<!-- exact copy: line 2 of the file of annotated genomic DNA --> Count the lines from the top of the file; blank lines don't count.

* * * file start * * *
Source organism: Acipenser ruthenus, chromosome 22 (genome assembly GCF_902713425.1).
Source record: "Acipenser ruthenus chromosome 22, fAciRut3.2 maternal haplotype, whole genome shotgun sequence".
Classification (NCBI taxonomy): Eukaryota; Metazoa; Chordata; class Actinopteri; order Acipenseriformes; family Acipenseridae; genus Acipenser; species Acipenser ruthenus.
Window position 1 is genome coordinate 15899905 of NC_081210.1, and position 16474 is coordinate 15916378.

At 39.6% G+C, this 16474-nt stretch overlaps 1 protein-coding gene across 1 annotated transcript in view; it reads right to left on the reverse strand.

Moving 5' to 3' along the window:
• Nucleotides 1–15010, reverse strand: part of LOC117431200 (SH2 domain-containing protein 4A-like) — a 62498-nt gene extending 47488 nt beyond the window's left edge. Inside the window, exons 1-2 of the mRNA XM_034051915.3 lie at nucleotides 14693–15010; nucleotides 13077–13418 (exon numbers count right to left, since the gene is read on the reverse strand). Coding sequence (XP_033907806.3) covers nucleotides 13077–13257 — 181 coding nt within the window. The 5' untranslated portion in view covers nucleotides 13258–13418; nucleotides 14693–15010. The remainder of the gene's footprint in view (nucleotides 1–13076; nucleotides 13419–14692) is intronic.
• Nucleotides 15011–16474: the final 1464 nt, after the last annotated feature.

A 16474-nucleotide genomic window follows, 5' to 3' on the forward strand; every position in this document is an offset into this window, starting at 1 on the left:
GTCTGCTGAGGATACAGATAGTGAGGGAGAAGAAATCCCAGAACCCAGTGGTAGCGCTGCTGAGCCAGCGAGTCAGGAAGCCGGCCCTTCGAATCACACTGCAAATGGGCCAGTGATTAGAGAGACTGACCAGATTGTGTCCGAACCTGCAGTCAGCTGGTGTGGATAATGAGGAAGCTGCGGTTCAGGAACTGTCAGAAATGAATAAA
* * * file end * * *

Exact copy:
Source record: "Acipenser ruthenus chromosome 22, fAciRut3.2 maternal haplotype, whole genome shotgun sequence".